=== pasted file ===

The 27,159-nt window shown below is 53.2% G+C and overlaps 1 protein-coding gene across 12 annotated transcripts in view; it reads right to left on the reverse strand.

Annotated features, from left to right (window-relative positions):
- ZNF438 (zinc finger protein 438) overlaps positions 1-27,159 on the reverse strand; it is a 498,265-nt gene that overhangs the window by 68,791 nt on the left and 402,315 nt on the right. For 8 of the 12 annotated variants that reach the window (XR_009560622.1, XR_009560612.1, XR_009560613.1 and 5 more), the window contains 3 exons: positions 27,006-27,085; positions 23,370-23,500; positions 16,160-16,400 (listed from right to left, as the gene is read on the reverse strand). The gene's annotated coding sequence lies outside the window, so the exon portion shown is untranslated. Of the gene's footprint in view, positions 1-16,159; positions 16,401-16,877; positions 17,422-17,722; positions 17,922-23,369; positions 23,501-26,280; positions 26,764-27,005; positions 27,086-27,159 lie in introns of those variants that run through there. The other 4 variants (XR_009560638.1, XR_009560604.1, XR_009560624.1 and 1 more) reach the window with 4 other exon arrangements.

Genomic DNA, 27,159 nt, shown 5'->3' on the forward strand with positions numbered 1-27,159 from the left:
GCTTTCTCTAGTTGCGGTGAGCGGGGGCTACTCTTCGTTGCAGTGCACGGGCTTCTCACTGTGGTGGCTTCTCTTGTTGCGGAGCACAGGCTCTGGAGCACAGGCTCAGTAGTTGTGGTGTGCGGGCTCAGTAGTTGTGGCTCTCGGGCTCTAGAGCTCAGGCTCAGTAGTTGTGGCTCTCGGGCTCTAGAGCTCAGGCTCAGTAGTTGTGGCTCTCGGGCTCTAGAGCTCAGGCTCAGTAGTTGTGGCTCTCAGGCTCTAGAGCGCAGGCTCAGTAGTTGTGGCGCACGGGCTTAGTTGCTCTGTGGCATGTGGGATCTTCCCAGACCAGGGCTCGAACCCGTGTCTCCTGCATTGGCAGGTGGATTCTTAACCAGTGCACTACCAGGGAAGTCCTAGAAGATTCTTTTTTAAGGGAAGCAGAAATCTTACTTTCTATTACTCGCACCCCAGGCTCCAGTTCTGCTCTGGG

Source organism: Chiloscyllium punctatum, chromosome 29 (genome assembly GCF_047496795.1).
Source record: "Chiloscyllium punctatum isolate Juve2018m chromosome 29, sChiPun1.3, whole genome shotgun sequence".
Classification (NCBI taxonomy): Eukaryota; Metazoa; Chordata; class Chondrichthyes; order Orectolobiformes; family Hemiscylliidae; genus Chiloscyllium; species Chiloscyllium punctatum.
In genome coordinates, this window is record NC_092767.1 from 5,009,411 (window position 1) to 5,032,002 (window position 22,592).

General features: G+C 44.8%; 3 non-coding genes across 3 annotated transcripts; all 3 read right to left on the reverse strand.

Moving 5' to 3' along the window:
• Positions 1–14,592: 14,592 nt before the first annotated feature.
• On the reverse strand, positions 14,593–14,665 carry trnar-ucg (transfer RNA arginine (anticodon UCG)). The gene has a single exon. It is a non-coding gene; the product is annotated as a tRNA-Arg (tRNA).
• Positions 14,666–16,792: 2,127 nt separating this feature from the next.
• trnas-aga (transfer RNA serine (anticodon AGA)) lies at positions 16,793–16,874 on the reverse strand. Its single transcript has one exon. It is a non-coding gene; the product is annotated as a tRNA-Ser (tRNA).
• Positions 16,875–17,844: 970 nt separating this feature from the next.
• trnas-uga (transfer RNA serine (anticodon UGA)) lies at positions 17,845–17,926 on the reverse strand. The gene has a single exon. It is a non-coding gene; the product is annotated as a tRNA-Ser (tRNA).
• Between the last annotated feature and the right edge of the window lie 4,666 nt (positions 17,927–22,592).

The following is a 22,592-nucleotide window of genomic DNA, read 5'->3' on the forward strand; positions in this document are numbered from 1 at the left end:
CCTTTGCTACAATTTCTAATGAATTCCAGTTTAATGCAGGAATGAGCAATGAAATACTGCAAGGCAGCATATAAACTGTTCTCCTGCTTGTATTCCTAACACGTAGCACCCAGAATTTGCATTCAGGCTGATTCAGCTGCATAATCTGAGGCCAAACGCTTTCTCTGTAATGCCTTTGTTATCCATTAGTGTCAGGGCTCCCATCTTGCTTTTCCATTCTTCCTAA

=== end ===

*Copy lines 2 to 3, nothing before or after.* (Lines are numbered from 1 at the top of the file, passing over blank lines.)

Annotated features, from left to right (window-relative positions):
- ZNF438 (zinc finger protein 438) overlaps positions 1-27,159 on the reverse strand; it is a 498,265-nt gene that overhangs the window by 68,791 nt on the left and 402,315 nt on the right. For 8 of the 12 annotated variants that reach the window (XR_009560622.1, XR_009560612.1, XR_009560613.1 and 5 more), the window contains 3 exons: positions 27,006-27,085; positions 23,370-23,500; positions 16,160-16,400 (listed from right to left, as the gene is read on the reverse strand). The gene's annotated coding sequence lies outside the window, so the exon portion shown is untranslated. Of the gene's footprint in view, positions 1-16,159; positions 16,401-16,877; positions 17,422-17,722; positions 17,922-23,369; positions 23,501-26,280; positions 26,764-27,005; positions 27,086-27,159 lie in introns of those variants that run through there. The other 4 variants (XR_009560638.1, XR_009560604.1, XR_009560624.1 and 1 more) reach the window with 4 other exon arrangements.